Starting a successful trucking businessApril 16, 2015 12:06 pm Leave your thoughts
Andra Rush was 23-years-old when she started her own trucking company. All she had to support her was an old van, two used pickups and her own determination. Rush is now 49 and her tiny startup is a $400 million North American business.
The trucking business can be very profitable, but it is exceptionally competitive. Starting a trucking business means knowing the ins-and-outs of trucking and business running. Growing a company — even one where you are the only employee — is about more than choosing the right routes. Here are a few tips to help you become a successful trucking business owner:
Equipment: Step one in any trucking business is having the right tools. This may be the most expensive decision you have to make as a company owner. Are you going to buy or lease the equipment? Will you go for new or used? There is no right answer — it all depends on what is right for your company. Remember that salespeople will usually present the option that suits them, not you, so instead of depending on vendors to tell you whether to buy or lease, do your research before heading out to purchase.
Customers: New owner-operators tend to get the first shipping customers from a load board, an online matching system where shippers and freight brokers post loads. However, this should never be a long-term plan. Not only are load boards competitive, you are often required to bid very low prices that leave little room for profits. Use load boards to start out, but remember that you should be making sales calls and building a list of customers on your own. You want to foster long-term relationships with shippers who will help support your company over the years.
Bidding: While you are getting started and using load boards, it is important to know the best bidding techniques. You have to bid low enough to be competitive but still be able to make some profit on your trips. This means that you must know your expenses before placing bids. Many truckers simply factor in the cost of gas as expenses, but this is a limited view of what is actually being used during a trip. Expenses often contain maintenance, repairs, truck and trailer payments, fuel and the cost of your work. The latter is especially important and tends to change depending on location. For example, pulling loads through congested cities is difficult and should cost more. Don't forget that you will also need to get back home after making a delivery, so include deadhead mileage in your expense calculations.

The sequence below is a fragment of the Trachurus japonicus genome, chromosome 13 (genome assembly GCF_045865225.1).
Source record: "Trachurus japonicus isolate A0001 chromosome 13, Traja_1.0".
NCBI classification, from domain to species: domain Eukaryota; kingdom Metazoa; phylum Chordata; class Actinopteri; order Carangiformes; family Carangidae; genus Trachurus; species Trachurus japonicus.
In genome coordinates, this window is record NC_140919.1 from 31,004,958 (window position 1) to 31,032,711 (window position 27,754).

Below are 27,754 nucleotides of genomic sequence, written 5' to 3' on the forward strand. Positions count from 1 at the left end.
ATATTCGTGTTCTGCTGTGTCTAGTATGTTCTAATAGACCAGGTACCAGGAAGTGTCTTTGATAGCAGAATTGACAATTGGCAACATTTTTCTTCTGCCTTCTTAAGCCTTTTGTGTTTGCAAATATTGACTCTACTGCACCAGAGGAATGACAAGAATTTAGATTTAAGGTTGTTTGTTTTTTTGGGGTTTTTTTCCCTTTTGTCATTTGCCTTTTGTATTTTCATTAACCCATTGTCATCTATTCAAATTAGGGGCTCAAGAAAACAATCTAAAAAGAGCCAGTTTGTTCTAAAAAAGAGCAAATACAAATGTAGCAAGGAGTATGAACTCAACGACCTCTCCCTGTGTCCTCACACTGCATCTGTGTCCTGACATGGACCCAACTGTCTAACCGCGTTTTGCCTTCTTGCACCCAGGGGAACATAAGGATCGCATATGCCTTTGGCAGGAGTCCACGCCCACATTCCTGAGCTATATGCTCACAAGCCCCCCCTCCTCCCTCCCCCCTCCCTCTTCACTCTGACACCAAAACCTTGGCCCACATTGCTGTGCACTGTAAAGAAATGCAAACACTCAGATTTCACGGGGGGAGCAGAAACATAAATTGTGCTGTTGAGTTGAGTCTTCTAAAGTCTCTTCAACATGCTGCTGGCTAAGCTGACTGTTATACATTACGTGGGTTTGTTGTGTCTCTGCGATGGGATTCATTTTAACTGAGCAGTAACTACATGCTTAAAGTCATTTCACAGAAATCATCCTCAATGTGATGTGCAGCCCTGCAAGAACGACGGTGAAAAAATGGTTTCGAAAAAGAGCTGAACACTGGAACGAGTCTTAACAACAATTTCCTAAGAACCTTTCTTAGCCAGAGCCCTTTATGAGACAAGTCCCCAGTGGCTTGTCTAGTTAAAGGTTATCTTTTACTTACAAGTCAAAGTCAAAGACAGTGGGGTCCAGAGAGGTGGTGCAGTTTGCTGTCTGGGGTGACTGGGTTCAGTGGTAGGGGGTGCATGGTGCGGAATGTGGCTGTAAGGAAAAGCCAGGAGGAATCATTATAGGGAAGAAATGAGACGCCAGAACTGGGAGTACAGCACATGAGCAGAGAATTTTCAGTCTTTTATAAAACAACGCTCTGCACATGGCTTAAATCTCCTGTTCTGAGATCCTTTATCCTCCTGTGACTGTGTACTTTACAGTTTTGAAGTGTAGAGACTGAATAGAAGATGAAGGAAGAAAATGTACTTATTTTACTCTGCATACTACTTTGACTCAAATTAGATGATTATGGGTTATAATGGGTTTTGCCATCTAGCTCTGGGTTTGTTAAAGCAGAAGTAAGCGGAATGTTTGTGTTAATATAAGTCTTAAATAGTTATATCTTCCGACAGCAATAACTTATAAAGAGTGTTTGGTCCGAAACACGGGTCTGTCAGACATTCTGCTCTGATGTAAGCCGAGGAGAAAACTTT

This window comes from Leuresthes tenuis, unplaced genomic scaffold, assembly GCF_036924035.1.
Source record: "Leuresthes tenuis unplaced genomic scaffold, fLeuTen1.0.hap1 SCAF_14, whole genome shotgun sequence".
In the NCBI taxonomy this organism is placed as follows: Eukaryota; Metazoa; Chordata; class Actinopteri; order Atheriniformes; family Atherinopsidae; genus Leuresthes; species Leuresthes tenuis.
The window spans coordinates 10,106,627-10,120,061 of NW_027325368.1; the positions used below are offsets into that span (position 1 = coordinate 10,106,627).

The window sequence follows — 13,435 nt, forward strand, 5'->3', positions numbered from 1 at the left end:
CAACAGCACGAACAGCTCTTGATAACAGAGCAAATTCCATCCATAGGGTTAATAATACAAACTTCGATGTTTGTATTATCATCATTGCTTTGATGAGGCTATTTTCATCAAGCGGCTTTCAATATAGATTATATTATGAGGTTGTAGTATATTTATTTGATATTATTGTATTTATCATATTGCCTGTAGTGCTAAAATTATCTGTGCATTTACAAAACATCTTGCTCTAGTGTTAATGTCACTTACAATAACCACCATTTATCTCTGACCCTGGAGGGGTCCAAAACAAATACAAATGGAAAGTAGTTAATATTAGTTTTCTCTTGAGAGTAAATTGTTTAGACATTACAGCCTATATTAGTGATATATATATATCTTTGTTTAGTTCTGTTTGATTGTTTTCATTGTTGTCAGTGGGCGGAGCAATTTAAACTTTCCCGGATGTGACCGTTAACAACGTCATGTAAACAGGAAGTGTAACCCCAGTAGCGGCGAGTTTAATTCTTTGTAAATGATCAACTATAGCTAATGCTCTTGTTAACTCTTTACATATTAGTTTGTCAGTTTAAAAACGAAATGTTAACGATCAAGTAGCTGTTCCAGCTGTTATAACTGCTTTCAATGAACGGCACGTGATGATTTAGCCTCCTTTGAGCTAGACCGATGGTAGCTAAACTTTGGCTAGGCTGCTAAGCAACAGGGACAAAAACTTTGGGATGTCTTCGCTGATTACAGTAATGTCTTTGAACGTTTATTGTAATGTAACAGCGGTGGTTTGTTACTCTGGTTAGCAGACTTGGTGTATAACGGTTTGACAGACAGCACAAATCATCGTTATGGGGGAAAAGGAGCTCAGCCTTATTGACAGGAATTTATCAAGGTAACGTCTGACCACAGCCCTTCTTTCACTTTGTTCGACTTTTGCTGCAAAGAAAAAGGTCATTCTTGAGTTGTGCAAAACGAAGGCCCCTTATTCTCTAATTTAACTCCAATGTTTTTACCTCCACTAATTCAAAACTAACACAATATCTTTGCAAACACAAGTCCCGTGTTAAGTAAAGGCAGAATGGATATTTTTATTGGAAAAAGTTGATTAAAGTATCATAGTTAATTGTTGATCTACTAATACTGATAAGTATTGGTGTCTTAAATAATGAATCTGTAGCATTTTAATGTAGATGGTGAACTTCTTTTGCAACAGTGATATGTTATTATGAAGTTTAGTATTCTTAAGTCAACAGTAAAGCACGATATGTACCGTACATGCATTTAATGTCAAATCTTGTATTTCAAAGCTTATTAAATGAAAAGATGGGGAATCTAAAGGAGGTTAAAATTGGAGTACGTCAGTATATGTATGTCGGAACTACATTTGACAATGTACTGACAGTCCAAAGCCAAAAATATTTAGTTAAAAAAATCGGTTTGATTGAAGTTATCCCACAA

Administration: If you are a self-employed trucker administration will be a part of your regular duties. The back office is no less important in a trucking job. This includes understanding what permits you need, what documents you need to file and keeping up with accounting. Trucking runs on efficiency.
Cash flow: Cash flow problems are common, whatever business you are starting. Truckers that are just starting out tend to experience more cash flow problems because shippers don't often choose to pay quickly. Instead they operate on net-40 to net-60 day terms, which means that you might be waiting two months to get paid for a job you completed today. New businesses need constant revenue to buy fuel and take care of repairs, so naturally delayed payments can be a heavy burden on budgets. One way trucking companies improve cash flow is by using freight factoring, which is a type of financing that provides you an advance on slow-paying freight bills.
Whether you are a self-employed trucker or building a business of many it's a good idea to get in touch with a qualified business attorney early on. A lawyer can make sure your rights as a business owner are always protected.
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This post was written by multi_admin